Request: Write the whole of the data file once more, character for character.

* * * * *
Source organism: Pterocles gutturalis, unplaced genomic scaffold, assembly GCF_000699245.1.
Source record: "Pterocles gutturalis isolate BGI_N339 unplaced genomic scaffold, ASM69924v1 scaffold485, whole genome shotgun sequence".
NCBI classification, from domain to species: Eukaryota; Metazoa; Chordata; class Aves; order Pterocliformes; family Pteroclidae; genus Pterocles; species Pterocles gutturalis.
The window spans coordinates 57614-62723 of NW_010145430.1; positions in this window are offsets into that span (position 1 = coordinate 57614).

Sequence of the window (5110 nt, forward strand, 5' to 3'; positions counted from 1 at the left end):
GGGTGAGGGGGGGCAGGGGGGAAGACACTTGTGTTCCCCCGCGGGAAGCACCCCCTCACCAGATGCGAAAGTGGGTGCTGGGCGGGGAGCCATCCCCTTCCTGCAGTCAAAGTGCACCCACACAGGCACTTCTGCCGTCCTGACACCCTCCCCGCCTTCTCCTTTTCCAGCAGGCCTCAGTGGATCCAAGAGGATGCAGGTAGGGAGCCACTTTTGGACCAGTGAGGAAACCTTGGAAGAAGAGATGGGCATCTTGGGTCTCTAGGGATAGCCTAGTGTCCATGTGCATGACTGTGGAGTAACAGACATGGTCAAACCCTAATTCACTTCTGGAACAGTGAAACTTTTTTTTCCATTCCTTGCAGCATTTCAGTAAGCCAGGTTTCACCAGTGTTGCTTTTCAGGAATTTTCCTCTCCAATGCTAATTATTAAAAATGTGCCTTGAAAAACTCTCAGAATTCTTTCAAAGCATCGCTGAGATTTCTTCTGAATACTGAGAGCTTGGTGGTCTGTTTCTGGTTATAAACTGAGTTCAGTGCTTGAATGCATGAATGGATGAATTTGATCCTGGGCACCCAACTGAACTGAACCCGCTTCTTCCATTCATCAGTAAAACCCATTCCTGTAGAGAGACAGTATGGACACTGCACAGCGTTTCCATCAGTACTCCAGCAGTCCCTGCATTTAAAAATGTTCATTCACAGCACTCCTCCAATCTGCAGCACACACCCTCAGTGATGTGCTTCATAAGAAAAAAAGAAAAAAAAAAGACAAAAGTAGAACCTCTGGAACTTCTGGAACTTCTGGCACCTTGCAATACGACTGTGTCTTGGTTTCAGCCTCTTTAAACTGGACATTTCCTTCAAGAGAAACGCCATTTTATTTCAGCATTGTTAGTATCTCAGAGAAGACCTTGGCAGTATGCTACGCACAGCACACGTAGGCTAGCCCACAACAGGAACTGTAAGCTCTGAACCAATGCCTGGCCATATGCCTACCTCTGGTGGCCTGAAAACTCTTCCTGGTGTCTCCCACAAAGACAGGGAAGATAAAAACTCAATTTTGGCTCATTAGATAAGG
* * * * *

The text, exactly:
Source organism: Pterocles gutturalis, unplaced genomic scaffold, assembly GCF_000699245.1.
Source record: "Pterocles gutturalis isolate BGI_N339 unplaced genomic scaffold, ASM69924v1 scaffold485, whole genome shotgun sequence".
NCBI classification, from domain to species: Eukaryota; Metazoa; Chordata; class Aves; order Pterocliformes; family Pteroclidae; genus Pterocles; species Pterocles gutturalis.
The window spans coordinates 57614-62723 of NW_010145430.1; positions in this window are offsets into that span (position 1 = coordinate 57614).

Sequence of the window (5110 nt, forward strand, 5' to 3'; positions counted from 1 at the left end):
GGGTGAGGGGGGGCAGGGGGGAAGACACTTGTGTTCCCCCGCGGGAAGCACCCCCTCACCAGATGCGAAAGTGGGTGCTGGGCGGGGAGCCATCCCCTTCCTGCAGTCAAAGTGCACCCACACAGGCACTTCTGCCGTCCTGACACCCTCCCCGCCTTCTCCTTTTCCAGCAGGCCTCAGTGGATCCAAGAGGATGCAGGTAGGGAGCCACTTTTGGACCAGTGAGGAAACCTTGGAAGAAGAGATGGGCATCTTGGGTCTCTAGGGATAGCCTAGTGTCCATGTGCATGACTGTGGAGTAACAGACATGGTCAAACCCTAATTCACTTCTGGAACAGTGAAACTTTTTTTTCCATTCCTTGCAGCATTTCAGTAAGCCAGGTTTCACCAGTGTTGCTTTTCAGGAATTTTCCTCTCCAATGCTAATTATTAAAAATGTGCCTTGAAAAACTCTCAGAATTCTTTCAAAGCATCGCTGAGATTTCTTCTGAATACTGAGAGCTTGGTGGTCTGTTTCTGGTTATAAACTGAGTTCAGTGCTTGAATGCATGAATGGATGAATTTGATCCTGGGCACCCAACTGAACTGAACCCGCTTCTTCCATTCATCAGTAAAACCCATTCCTGTAGAGAGACAGTATGGACACTGCACAGCGTTTCCATCAGTACTCCAGCAGTCCCTGCATTTAAAAATGTTCATTCACAGCACTCCTCCAATCTGCAGCACACACCCTCAGTGATGTGCTTCATAAGAAAAAAAGAAAAAAAAAAGACAAAAGTAGAACCTCTGGAACTTCTGGAACTTCTGGCACCTTGCAATACGACTGTGTCTTGGTTTCAGCCTCTTTAAACTGGACATTTCCTTCAAGAGAAACGCCATTTTATTTCAGCATTGTTAGTATCTCAGAGAAGACCTTGGCAGTATGCTACGCACAGCACACGTAGGCTAGCCCACAACAGGAACTGTAAGCTCTGAACCAATGCCTGGCCATATGCCTACCTCTGGTGGCCTGAAAACTCTTCCTGGTGTCTCCCACAAAGACAGGGAAGATAAAAACTCAATTTTGGCTCATTAGATAAGG